Boats are, invariably, like children. The relationship between parent and child, owner and boat, they are quite similar. There are moments of pure happiness, of mutual respect and possible adoration. Moments when your boat performs valiantly in the face of crashing waves while others must turn back towards the safety of a pier; you love that boat for its sturdy hull and its dry ride. Other moments, when you catch your boat out of the corner of your eye, hanging in the slip, resting atop the shore station, and it looks as beautiful as it ever has and ever will. Moments when you walk to the boat and lower it into the water and it fires at the first crank and delivers acceleration without hesitation and planes at the most perfect cruising speed. When your friends compliment you on your fine watercraft, you beam with pride. This is why you love your boat.
On the other side of this relationship, as with a child, there are moments of tension and moments of strife. There are moments when you wish your boat wasn't your boat at all, but some other person's boat. That way you wouldn't have to deal with it when it leaves you stranded in the middle of the lake even though the gas tank is full and the battery charged. If you could pour gasoline on it and light it on fire before jumping into the water, you could hold your breath for long enough to let the fire ball subside. At least you think you could. And would your insurance adjuster believe you? That your boat, the one that you love more than life itself, caught fire and nearly killed you and that while you're sad about this- broken up, even- you really need that check quickly. And then you'll go buy anything but a boat. Because boats, like kids, can disappoint.
Last night, my son won his baseball game. And as is tradition since the dawning of time, when your son wins his baseball game you take your son to the closest dispenser of soft serve ice cream. Everyone else brings their son there too. After the game we stood in line at McDonalds, because it was the closest establishment to the field of play, and when I had three ice cream cones in my hand there was one for my daughter, one for my son, and one for this guy. It's hard work standing and kicking the dirt for two hours, so I deserved one. But when I handed a cone to my daughter and then attempted to hand one to my son, he instead grabbed at the larger of the two remaining cones and caused me to drop one- barely catching it before it fell to the ground but sufficiently catching not the cone end but the ice cream end. There was ice cream on my catching hand and my shirt. And my shorts.
So I did what any dad would do and I asked that my son follow me outside, immediately. And then I did another thing that dads do and I made him watch me throw both of the cones in the trash can. This was traumatic for him and wailing ensued. I drove home calmly in the way that a serial killer drives after he commits his atrocious act, my son sobbed in the backseat. I was a bad dad, he said. I was mean, he said. And then later once he realized that I wasn't such a bad dad all I could think about was that ice cream cone that I had to throw away to prove a point to an eight year old- the ice cream cone that was intended for me.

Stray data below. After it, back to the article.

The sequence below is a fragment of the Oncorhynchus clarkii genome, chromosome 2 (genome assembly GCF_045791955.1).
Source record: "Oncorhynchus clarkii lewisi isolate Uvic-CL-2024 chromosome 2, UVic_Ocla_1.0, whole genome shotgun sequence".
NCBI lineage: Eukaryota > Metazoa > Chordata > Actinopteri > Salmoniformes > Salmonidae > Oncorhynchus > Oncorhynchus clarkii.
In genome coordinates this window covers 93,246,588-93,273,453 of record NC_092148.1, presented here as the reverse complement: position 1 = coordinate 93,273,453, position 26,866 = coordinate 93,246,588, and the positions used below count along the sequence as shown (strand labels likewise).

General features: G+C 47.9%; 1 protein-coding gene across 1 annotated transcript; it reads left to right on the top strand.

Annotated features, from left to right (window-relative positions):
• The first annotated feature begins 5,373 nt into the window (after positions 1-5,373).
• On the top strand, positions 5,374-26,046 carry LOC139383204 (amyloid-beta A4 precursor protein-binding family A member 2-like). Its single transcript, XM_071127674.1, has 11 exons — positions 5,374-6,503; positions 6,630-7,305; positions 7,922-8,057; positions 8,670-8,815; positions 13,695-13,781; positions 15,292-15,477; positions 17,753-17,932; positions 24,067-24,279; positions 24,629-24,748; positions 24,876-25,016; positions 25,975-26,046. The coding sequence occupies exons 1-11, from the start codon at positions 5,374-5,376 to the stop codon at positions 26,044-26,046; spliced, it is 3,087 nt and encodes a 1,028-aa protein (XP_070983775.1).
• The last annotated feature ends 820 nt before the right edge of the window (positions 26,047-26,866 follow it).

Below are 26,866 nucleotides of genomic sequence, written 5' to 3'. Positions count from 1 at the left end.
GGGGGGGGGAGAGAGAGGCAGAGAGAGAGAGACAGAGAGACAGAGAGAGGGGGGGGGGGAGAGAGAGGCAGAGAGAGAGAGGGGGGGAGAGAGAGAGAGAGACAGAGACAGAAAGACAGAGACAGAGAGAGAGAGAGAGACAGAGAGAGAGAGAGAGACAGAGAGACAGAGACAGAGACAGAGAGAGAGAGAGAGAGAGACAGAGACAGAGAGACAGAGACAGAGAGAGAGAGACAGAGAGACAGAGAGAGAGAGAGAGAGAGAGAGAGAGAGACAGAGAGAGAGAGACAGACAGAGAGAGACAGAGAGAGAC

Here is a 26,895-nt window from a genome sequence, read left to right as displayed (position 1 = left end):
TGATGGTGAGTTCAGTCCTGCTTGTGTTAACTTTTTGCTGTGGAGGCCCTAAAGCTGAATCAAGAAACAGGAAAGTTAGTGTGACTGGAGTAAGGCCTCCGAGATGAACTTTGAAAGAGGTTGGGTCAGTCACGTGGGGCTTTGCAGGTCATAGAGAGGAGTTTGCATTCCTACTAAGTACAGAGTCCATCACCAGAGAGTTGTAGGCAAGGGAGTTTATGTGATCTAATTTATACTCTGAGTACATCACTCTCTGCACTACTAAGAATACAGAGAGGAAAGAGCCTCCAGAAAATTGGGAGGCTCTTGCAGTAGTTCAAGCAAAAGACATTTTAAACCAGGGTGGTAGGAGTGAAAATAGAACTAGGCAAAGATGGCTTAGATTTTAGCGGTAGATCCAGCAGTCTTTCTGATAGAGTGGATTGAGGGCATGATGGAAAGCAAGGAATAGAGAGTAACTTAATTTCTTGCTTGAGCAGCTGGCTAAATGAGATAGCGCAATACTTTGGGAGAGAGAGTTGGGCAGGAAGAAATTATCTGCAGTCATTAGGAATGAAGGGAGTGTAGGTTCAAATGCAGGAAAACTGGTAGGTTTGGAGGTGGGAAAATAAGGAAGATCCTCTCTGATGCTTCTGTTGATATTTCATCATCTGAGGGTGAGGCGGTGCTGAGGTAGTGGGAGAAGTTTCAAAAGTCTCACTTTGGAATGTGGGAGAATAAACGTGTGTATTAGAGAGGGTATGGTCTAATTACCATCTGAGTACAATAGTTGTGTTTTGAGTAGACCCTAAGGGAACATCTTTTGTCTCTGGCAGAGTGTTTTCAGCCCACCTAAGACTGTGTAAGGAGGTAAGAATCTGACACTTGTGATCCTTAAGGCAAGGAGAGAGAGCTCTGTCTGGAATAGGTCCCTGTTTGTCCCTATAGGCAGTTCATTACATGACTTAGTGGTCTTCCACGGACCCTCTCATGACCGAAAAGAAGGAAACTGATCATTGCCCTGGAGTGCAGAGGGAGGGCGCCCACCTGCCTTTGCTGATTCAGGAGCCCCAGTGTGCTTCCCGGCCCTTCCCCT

My boat has never caused me to throw away perfectly good ice cream cones. It did run out of gas last Saturday morning at 6 am while my cousins and uncle mocked me. It also spits smoke on every start up, which is annoying, embarrassing, and frustrating all at once. But it is a fine boat. My fathers boat, the one that I'm not allowed to drive, made its way out of a dusty barn and into a gleaming lake last week for what will be its 52nd year of service. My dad doesn't trust this boat. It misses, it takes on more water than a reasonable boat should, and it as reliable as a third grader fielding a sharply hit ground ball. Which is to say that it's best not to count on it.
But none of that matters, really. There is unconditional love for a boat like this, and when driving behind it to make sure no tire wobbles off the trailer and to make sure the single line that holds the massive boat onto a very old trailer doesn't give way while racing down Highway 50, it's obvious that boats can be deserving of such emotional commitment. Once backed into the waters of Williams Bay, the boat fired on command and my father slowly cruised towards his pier where that boat will hang until sometime around October 1st. The boat, between now and then, will be used perhaps once, but if it is an active summer and the water lies flat for long enough, it may make it out twice. That doesn't matter either. That it looks nice from a distance under a striped canopy is really all that matters.
Boats will let you down. Sons will let you down. At times, your son will crash your Boston Whaler into some rocks and ruin the engine, and then they'll both have let you down, but over time, perhaps a decade or two, you'll get over it.